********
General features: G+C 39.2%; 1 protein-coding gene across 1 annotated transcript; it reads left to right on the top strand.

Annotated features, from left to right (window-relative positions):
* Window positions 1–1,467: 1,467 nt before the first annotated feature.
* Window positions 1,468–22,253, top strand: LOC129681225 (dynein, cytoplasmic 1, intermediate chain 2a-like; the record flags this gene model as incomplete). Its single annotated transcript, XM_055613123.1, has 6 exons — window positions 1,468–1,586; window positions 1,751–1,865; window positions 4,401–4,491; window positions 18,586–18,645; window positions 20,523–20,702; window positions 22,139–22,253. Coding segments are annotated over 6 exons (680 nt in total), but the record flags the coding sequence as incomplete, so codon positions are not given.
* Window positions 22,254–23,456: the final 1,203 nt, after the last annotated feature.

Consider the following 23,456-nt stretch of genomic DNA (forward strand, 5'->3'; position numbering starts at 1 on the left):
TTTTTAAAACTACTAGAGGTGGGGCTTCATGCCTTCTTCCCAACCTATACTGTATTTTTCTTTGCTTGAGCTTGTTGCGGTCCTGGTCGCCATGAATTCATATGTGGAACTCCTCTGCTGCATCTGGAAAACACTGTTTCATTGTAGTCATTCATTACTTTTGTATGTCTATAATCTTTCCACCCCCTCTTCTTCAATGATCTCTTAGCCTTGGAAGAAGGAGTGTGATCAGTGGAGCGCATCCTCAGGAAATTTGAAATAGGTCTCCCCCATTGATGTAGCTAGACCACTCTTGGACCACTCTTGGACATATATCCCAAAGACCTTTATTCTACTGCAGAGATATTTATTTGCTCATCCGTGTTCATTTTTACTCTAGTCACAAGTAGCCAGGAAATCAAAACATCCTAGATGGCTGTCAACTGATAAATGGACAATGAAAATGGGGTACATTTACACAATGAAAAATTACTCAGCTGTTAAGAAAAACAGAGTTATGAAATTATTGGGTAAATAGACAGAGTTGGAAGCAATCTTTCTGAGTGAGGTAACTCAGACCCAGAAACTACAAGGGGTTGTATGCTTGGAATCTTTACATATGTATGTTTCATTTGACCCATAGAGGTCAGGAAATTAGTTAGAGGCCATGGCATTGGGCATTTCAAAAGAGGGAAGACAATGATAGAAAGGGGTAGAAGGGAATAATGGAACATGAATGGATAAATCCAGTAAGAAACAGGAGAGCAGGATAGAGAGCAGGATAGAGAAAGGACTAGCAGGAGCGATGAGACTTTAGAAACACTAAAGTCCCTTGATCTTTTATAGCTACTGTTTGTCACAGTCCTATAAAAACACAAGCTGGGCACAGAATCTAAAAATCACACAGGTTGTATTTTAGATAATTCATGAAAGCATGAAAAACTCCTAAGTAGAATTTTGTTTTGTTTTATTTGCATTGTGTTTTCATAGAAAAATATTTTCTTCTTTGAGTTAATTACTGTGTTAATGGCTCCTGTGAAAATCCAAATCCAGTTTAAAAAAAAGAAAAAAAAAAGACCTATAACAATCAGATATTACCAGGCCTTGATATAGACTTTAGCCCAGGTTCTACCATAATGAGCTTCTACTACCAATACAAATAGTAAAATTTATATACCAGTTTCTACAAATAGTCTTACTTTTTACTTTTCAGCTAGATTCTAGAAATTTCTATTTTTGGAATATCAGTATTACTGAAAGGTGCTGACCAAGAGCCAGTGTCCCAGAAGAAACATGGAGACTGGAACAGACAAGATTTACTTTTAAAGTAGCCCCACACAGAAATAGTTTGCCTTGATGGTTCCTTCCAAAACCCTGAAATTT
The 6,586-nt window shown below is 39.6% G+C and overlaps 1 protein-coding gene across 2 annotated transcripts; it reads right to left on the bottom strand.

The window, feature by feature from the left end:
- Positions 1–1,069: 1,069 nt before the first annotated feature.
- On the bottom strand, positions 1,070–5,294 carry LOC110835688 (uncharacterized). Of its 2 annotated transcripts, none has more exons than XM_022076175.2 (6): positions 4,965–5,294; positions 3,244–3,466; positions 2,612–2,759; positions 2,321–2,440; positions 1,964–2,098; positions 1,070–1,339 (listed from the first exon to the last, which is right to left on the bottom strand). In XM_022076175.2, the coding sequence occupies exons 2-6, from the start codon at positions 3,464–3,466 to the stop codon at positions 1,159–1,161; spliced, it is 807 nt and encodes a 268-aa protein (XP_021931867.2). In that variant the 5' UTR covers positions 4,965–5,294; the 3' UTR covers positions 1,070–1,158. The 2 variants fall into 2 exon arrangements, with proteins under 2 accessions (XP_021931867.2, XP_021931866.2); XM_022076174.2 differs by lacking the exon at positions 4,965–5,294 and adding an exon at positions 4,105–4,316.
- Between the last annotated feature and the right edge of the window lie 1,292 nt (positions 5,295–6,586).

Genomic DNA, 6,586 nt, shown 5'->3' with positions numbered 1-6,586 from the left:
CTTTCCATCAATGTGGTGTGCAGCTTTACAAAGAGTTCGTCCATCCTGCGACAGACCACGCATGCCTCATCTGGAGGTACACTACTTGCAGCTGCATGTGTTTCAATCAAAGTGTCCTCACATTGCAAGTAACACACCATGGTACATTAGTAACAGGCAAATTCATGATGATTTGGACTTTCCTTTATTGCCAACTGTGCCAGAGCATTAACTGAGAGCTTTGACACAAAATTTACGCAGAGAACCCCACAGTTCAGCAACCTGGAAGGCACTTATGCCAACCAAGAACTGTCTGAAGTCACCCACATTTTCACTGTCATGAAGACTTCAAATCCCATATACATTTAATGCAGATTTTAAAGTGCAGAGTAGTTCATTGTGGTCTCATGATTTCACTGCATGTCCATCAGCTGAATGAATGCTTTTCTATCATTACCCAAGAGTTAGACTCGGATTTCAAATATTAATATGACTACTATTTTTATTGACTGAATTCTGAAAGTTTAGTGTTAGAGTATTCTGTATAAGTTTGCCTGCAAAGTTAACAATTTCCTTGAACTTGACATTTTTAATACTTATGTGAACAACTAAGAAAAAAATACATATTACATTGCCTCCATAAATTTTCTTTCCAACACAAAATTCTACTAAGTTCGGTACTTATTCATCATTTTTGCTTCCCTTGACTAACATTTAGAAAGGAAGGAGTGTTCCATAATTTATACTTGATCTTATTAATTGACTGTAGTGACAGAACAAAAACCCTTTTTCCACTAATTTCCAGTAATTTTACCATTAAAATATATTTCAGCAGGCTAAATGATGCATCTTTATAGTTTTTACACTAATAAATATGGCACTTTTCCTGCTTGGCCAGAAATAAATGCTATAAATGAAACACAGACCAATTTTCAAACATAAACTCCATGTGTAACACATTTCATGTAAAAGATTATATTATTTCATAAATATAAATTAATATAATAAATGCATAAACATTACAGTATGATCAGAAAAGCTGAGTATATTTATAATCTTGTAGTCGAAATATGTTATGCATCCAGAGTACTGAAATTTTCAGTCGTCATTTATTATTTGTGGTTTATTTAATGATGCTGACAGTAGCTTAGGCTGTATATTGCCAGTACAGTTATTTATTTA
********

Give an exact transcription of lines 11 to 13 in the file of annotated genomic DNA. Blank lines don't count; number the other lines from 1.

- On the bottom strand, positions 1,070–5,294 carry LOC110835688 (uncharacterized). Of its 2 annotated transcripts, none has more exons than XM_022076175.2 (6): positions 4,965–5,294; positions 3,244–3,466; positions 2,612–2,759; positions 2,321–2,440; positions 1,964–2,098; positions 1,070–1,339 (listed from the first exon to the last, which is right to left on the bottom strand). In XM_022076175.2, the coding sequence occupies exons 2-6, from the start codon at positions 3,464–3,466 to the stop codon at positions 1,159–1,161; spliced, it is 807 nt and encodes a 268-aa protein (XP_021931867.2). In that variant the 5' UTR covers positions 4,965–5,294; the 3' UTR covers positions 1,070–1,158. The 2 variants fall into 2 exon arrangements, with proteins under 2 accessions (XP_021931867.2, XP_021931866.2); XM_022076174.2 differs by lacking the exon at positions 4,965–5,294 and adding an exon at positions 4,105–4,316.
- Between the last annotated feature and the right edge of the window lie 1,292 nt (positions 5,295–6,586).

Genomic DNA, 6,586 nt, shown 5'->3' with positions numbered 1-6,586 from the left: